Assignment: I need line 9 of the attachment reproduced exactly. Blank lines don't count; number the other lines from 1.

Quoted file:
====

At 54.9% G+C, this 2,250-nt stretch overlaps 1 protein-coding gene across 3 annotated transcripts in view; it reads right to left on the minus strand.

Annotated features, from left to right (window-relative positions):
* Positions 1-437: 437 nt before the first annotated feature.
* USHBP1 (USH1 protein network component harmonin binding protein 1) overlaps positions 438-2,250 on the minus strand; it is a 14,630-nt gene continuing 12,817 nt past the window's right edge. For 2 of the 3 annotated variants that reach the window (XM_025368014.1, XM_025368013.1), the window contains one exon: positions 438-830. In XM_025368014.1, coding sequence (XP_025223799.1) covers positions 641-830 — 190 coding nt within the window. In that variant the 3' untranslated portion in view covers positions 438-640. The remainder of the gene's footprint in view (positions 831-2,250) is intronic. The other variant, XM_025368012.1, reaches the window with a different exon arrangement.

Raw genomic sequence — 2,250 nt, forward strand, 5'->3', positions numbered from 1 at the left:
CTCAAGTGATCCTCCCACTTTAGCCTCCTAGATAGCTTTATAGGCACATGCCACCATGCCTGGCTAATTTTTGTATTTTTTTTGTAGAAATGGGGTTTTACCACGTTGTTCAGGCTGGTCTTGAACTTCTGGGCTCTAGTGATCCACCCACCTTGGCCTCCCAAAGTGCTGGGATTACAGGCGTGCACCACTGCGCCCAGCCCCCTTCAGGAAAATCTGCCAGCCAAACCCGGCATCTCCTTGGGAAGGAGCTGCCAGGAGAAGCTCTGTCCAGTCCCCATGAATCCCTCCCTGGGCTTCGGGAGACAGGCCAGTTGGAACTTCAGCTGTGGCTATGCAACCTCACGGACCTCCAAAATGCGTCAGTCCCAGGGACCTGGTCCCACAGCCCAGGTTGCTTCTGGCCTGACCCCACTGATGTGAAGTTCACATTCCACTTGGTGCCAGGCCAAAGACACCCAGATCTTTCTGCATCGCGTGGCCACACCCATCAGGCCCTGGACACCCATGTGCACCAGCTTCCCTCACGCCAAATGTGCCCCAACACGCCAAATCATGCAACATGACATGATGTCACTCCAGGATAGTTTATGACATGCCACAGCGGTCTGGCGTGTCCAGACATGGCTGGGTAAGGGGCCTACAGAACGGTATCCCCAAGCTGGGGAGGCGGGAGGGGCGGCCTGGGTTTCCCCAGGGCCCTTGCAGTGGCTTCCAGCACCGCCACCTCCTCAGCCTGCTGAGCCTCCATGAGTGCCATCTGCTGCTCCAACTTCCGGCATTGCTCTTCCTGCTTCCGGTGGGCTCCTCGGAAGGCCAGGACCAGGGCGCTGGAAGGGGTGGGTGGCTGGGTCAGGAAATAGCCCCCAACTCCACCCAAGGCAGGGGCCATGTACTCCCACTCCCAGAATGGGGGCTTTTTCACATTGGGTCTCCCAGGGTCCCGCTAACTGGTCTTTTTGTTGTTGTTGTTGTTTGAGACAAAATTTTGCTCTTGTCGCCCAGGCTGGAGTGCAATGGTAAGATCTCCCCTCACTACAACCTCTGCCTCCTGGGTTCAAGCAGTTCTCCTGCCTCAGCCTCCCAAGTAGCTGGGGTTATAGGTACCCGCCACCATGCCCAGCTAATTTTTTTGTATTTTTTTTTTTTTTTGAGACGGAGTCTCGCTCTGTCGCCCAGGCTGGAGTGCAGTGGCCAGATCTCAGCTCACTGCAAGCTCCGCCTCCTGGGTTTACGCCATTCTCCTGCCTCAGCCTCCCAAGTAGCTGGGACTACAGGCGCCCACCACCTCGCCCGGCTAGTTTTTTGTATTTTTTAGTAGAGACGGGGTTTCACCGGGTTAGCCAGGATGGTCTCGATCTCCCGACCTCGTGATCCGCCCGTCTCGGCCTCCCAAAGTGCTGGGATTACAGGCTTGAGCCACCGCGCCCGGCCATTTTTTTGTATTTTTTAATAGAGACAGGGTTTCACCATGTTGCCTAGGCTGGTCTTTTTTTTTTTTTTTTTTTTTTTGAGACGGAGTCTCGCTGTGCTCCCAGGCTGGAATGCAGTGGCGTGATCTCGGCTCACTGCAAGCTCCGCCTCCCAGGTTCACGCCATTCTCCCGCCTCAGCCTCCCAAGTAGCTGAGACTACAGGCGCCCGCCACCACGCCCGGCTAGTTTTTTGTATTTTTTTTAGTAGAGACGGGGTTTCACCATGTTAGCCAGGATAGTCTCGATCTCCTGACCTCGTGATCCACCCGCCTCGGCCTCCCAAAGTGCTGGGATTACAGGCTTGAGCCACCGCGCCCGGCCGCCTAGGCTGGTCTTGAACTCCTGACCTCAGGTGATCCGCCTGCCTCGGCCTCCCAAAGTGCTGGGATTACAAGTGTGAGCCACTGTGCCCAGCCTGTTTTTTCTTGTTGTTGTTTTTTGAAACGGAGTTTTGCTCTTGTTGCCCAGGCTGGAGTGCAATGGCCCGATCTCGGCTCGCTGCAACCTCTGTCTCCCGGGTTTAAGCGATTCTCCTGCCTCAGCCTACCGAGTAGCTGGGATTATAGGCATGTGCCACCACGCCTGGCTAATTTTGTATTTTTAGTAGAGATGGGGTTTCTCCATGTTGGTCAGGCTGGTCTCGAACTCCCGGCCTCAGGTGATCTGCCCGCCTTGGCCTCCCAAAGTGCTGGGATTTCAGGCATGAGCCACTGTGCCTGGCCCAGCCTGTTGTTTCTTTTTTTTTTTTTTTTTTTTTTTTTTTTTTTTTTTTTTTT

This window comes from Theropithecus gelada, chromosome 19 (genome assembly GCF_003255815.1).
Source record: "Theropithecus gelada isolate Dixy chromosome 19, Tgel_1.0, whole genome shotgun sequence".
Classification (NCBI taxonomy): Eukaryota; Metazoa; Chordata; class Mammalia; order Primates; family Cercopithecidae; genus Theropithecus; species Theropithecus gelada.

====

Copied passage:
Classification (NCBI taxonomy): Eukaryota; Metazoa; Chordata; class Mammalia; order Primates; family Cercopithecidae; genus Theropithecus; species Theropithecus gelada.